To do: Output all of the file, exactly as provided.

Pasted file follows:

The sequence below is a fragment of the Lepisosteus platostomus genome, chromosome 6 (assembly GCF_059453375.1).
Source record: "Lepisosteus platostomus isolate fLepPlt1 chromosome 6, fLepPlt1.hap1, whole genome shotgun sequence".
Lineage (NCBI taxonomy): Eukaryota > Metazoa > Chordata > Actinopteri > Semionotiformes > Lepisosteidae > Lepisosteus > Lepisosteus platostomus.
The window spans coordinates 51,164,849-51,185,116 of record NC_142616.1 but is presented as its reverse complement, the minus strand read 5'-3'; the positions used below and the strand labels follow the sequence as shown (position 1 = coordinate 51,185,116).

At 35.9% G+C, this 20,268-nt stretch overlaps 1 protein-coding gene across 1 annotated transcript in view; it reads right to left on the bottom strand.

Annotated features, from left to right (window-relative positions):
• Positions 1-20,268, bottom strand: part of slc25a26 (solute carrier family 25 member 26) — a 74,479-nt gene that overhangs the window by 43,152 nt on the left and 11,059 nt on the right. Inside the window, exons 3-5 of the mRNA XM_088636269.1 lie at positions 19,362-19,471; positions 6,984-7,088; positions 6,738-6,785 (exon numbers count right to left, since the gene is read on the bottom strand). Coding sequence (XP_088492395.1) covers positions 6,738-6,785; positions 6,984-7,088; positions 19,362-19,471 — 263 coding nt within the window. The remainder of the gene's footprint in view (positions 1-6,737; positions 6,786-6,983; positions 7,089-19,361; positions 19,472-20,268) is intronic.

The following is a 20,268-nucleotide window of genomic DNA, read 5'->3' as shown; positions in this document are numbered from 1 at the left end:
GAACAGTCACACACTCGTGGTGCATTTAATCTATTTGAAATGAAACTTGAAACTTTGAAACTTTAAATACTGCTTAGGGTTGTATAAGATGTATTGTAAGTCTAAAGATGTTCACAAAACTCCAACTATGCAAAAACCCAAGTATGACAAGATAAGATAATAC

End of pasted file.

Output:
The sequence below is a fragment of the Lepisosteus platostomus genome, chromosome 6 (assembly GCF_059453375.1).
Source record: "Lepisosteus platostomus isolate fLepPlt1 chromosome 6, fLepPlt1.hap1, whole genome shotgun sequence".
Lineage (NCBI taxonomy): Eukaryota > Metazoa > Chordata > Actinopteri > Semionotiformes > Lepisosteidae > Lepisosteus > Lepisosteus platostomus.
The window spans coordinates 51,164,849-51,185,116 of record NC_142616.1 but is presented as its reverse complement, the minus strand read 5'-3'; the positions used below and the strand labels follow the sequence as shown (position 1 = coordinate 51,185,116).

At 35.9% G+C, this 20,268-nt stretch overlaps 1 protein-coding gene across 1 annotated transcript in view; it reads right to left on the bottom strand.

Annotated features, from left to right (window-relative positions):
• Positions 1-20,268, bottom strand: part of slc25a26 (solute carrier family 25 member 26) — a 74,479-nt gene that overhangs the window by 43,152 nt on the left and 11,059 nt on the right. Inside the window, exons 3-5 of the mRNA XM_088636269.1 lie at positions 19,362-19,471; positions 6,984-7,088; positions 6,738-6,785 (exon numbers count right to left, since the gene is read on the bottom strand). Coding sequence (XP_088492395.1) covers positions 6,738-6,785; positions 6,984-7,088; positions 19,362-19,471 — 263 coding nt within the window. The remainder of the gene's footprint in view (positions 1-6,737; positions 6,786-6,983; positions 7,089-19,361; positions 19,472-20,268) is intronic.

The following is a 20,268-nucleotide window of genomic DNA, read 5'->3' as shown; positions in this document are numbered from 1 at the left end:
GAACAGTCACACACTCGTGGTGCATTTAATCTATTTGAAATGAAACTTGAAACTTTGAAACTTTAAATACTGCTTAGGGTTGTATAAGATGTATTGTAAGTCTAAAGATGTTCACAAAACTCCAACTATGCAAAAACCCAAGTATGACAAGATAAGATAATAC